health & science

Millionaire funder still backs Ray Avery

Millionaire telecommunications investor Malcolm Dick donated $100,000 towards Sir Ray Avery's LifePod baby incubators to go to Fiji and remains supportive of the project.

Dick told Newsroom the LifePods had taken longer to come to fruition than they should have - "longer than I thought it would" - since the donation was made from his Hawaiiki Cable company.

"It was probably two years ago and it's probably taken a year or 18 months longer than expected. But there's no way it is not going to happen."

Dick made his money from the CallPlus and Slingshot phone companies and has led the project to open a new internet and communications cable across the Pacific.

He personally wanted to help Pacific countries after learning of the risks for babies born premature or with difficulty in places such as Tokelau and even Fiji.

"When my ex-wife was six months pregnant they said 'You cannot go to the islands because if you have an early birth, they do not have the facilities.

"In some of those places it is pretty atrocious. In Tokelau, say, if something goes wrong it is two days in a boat from Samoa."

Avery's Medicine Mondiale charity has been raising money for and developing the LifePod, which would have its own power and water purifier capabilities, for around a decade.

Newsroom has been told by a number of people who've funded, volunteered or worked on the project that there has been less transparency about the progress on the LifePods than there ought to have been.

One leading philanthropist, Sam Morgan, said he had given money in the past to Avery's charity but would not do so again.

Avery's own public statements and documents show repeated target dates for beginning production have come and gone. 

Fundraising efforts on the TheLifepod.co.nz website have talked about raising money for individual LifePods numbered 625 in 2016 and then number 800 in March this year but somehow is now back to raising funds for LifePod number 25.

Dick remains supportive of Avery and what he is trying to do. "When I saw what he was doing I was happy to support that."

He said: "For the life of me, there's no downside."

Avery had more recently put an "aspiration" of producing and deploying the LifePods funded by Dick to up to 20 hospitals in Fiji next year. "We never really gave him timing. When they are done, they are done."

Dick had not experienced difficulties getting information out of Avery. "I haven't asked a lot of detailed or very specific questions."

"It has taken longer than what was envisaged but the alternative is nothing, absolutely nothing, babies dying. I'm still totally supportive of what Ray Avery is doing."

His confidence contrasts with that of a small donor, Clive Beacham, who told RNZ's Checkpoint programme he and his wife had put $10,000 into the LifePod fundraiser for four of the machines three years ago. "We were told our names would be on the LifePods. Later on we found out that the Pods had not been produced and that our not-inconsiderable donation had disappeared into some sort of developmental void.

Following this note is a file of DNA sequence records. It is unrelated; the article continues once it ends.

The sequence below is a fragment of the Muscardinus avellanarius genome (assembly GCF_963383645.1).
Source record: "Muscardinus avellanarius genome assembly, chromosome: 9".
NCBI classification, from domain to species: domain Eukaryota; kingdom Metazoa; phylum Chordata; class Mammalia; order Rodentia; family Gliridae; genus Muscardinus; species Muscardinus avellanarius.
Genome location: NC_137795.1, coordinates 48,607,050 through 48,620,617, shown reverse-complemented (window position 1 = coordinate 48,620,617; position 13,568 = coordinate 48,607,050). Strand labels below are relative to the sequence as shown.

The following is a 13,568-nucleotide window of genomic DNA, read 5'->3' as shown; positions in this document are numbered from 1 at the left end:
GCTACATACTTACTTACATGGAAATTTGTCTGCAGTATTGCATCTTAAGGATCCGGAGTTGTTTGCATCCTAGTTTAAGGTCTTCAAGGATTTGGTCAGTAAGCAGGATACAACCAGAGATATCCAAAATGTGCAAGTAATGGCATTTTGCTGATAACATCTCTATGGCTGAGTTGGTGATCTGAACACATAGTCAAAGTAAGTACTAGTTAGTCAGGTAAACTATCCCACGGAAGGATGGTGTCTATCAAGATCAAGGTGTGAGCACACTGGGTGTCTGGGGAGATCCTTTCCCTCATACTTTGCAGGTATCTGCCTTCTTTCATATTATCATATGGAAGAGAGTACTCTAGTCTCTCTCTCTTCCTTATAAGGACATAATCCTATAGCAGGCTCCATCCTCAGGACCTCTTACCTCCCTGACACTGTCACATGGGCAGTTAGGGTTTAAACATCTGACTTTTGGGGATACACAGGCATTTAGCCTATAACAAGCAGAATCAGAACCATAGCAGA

"I would be very careful about donating to this charity and in particular Ray Avery's tug on our heartstrings of saving one million babies."

During Newsroom's earlier inquiries on the LifePod, journalist Eloise Gibson spoke to Andrew Sinclair, the designer who’s been working full-time in a paid role on the project for about 18 months, after starting as a volunteer.

He’s been to the factory in Chennai twice and on his most recent visit he oversaw about 10 pre-production prototypes being made. He said it was “all coming together” and that the next step was making the design suitable for manufacture and making the various components faster, economical and more intuitive to put together on the factory floor.

That would allow the Lifepod to scale up from a run of 10 to a run of 2000. One of the unusual and challenging aspects was getting all the electronics into one box sitting under the infant, rather than spread around, but they’d decided it was crucial for making the electronics unit easy to replace.

Sinclair said the plan was to get the documentation to get the incubators CE Marked submitted in October and an ISO certificate issued in February so production could start in February or March. Some parts would be coming from New Zealand, Australia, China and elsewhere.

Phoenix Medical Systems was impressive, he said, and they would be responsible for securing the ISO approval once Medicine Mondiale handed them the design files at the end of this year. Before production can start, Phoenix Medical Systems is building a new factory, which Sinclair said was still an empty shell when he visited but by January it would be a state-of-the-art facility with an area set aside for making LifePods. He would likely fly over next year to oversee the first production run, he said.

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